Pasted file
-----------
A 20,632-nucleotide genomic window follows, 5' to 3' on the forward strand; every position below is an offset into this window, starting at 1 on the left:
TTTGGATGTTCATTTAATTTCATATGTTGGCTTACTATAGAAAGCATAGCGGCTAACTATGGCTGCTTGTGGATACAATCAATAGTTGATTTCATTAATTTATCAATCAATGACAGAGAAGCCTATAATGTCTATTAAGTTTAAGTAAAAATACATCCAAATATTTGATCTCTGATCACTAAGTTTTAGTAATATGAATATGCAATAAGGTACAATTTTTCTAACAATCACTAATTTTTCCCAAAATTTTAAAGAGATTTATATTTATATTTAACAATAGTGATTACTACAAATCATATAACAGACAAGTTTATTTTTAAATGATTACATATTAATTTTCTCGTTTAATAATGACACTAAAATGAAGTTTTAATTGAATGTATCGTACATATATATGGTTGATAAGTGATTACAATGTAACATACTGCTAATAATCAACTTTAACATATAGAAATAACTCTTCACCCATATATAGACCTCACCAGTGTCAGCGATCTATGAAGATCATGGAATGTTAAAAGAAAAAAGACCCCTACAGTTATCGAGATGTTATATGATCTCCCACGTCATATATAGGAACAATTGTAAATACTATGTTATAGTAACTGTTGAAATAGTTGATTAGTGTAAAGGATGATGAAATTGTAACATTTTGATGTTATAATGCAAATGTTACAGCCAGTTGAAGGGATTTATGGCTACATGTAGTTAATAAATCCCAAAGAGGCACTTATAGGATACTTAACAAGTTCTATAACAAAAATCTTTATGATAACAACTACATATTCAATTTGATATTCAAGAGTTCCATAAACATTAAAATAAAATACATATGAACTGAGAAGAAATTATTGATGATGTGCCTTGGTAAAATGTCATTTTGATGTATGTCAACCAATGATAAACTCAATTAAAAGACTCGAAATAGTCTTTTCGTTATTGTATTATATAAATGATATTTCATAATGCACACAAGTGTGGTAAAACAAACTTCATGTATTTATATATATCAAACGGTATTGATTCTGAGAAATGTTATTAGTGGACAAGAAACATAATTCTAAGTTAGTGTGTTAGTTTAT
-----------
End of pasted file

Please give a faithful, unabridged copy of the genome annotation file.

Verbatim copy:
A 20,632-nucleotide genomic window follows, 5' to 3' on the forward strand; every position below is an offset into this window, starting at 1 on the left:
TTTGGATGTTCATTTAATTTCATATGTTGGCTTACTATAGAAAGCATAGCGGCTAACTATGGCTGCTTGTGGATACAATCAATAGTTGATTTCATTAATTTATCAATCAATGACAGAGAAGCCTATAATGTCTATTAAGTTTAAGTAAAAATACATCCAAATATTTGATCTCTGATCACTAAGTTTTAGTAATATGAATATGCAATAAGGTACAATTTTTCTAACAATCACTAATTTTTCCCAAAATTTTAAAGAGATTTATATTTATATTTAACAATAGTGATTACTACAAATCATATAACAGACAAGTTTATTTTTAAATGATTACATATTAATTTTCTCGTTTAATAATGACACTAAAATGAAGTTTTAATTGAATGTATCGTACATATATATGGTTGATAAGTGATTACAATGTAACATACTGCTAATAATCAACTTTAACATATAGAAATAACTCTTCACCCATATATAGACCTCACCAGTGTCAGCGATCTATGAAGATCATGGAATGTTAAAAGAAAAAAGACCCCTACAGTTATCGAGATGTTATATGATCTCCCACGTCATATATAGGAACAATTGTAAATACTATGTTATAGTAACTGTTGAAATAGTTGATTAGTGTAAAGGATGATGAAATTGTAACATTTTGATGTTATAATGCAAATGTTACAGCCAGTTGAAGGGATTTATGGCTACATGTAGTTAATAAATCCCAAAGAGGCACTTATAGGATACTTAACAAGTTCTATAACAAAAATCTTTATGATAACAACTACATATTCAATTTGATATTCAAGAGTTCCATAAACATTAAAATAAAATACATATGAACTGAGAAGAAATTATTGATGATGTGCCTTGGTAAAATGTCATTTTGATGTATGTCAACCAATGATAAACTCAATTAAAAGACTCGAAATAGTCTTTTCGTTATTGTATTATATAAATGATATTTCATAATGCACACAAGTGTGGTAAAACAAACTTCATGTATTTATATATATCAAACGGTATTGATTCTGAGAAATGTTATTAGTGGACAAGAAACATAATTCTAAGTTAGTGTGTTAGTTTAT